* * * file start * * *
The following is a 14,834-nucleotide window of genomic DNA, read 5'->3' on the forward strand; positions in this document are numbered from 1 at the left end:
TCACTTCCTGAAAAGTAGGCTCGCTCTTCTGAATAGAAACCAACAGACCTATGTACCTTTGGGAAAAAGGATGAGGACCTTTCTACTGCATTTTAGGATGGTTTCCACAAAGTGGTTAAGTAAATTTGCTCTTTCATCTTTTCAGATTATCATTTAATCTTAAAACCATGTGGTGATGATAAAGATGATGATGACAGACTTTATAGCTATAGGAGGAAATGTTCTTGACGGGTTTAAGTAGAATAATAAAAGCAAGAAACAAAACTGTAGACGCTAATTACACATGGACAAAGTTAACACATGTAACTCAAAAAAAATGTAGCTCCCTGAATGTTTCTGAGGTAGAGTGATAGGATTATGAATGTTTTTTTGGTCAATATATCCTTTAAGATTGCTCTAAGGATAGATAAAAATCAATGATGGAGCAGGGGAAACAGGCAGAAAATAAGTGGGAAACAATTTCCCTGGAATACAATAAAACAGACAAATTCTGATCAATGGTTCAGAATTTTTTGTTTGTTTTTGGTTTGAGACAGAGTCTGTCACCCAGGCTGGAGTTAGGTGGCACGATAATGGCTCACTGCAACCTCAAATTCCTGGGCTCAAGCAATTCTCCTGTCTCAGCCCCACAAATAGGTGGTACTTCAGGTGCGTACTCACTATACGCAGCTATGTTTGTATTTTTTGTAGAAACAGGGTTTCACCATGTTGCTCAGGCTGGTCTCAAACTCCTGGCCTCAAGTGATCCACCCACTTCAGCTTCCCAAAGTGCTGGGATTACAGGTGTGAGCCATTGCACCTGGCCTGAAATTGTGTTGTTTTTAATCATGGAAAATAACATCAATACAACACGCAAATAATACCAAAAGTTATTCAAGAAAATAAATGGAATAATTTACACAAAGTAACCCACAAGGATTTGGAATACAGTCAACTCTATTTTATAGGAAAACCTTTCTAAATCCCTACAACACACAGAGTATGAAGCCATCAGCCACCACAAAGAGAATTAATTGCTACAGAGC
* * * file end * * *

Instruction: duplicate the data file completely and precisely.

The following is a 14,834-nucleotide window of genomic DNA, read 5'->3' on the forward strand; positions in this document are numbered from 1 at the left end:
TCACTTCCTGAAAAGTAGGCTCGCTCTTCTGAATAGAAACCAACAGACCTATGTACCTTTGGGAAAAAGGATGAGGACCTTTCTACTGCATTTTAGGATGGTTTCCACAAAGTGGTTAAGTAAATTTGCTCTTTCATCTTTTCAGATTATCATTTAATCTTAAAACCATGTGGTGATGATAAAGATGATGATGACAGACTTTATAGCTATAGGAGGAAATGTTCTTGACGGGTTTAAGTAGAATAATAAAAGCAAGAAACAAAACTGTAGACGCTAATTACACATGGACAAAGTTAACACATGTAACTCAAAAAAAATGTAGCTCCCTGAATGTTTCTGAGGTAGAGTGATAGGATTATGAATGTTTTTTTGGTCAATATATCCTTTAAGATTGCTCTAAGGATAGATAAAAATCAATGATGGAGCAGGGGAAACAGGCAGAAAATAAGTGGGAAACAATTTCCCTGGAATACAATAAAACAGACAAATTCTGATCAATGGTTCAGAATTTTTTGTTTGTTTTTGGTTTGAGACAGAGTCTGTCACCCAGGCTGGAGTTAGGTGGCACGATAATGGCTCACTGCAACCTCAAATTCCTGGGCTCAAGCAATTCTCCTGTCTCAGCCCCACAAATAGGTGGTACTTCAGGTGCGTACTCACTATACGCAGCTATGTTTGTATTTTTTGTAGAAACAGGGTTTCACCATGTTGCTCAGGCTGGTCTCAAACTCCTGGCCTCAAGTGATCCACCCACTTCAGCTTCCCAAAGTGCTGGGATTACAGGTGTGAGCCATTGCACCTGGCCTGAAATTGTGTTGTTTTTAATCATGGAAAATAACATCAATACAACACGCAAATAATACCAAAAGTTATTCAAGAAAATAAATGGAATAATTTACACAAAGTAACCCACAAGGATTTGGAATACAGTCAACTCTATTTTATAGGAAAACCTTTCTAAATCCCTACAACACACAGAGTATGAAGCCATCAGCCACCACAAAGAGAATTAATTGCTACAGAGC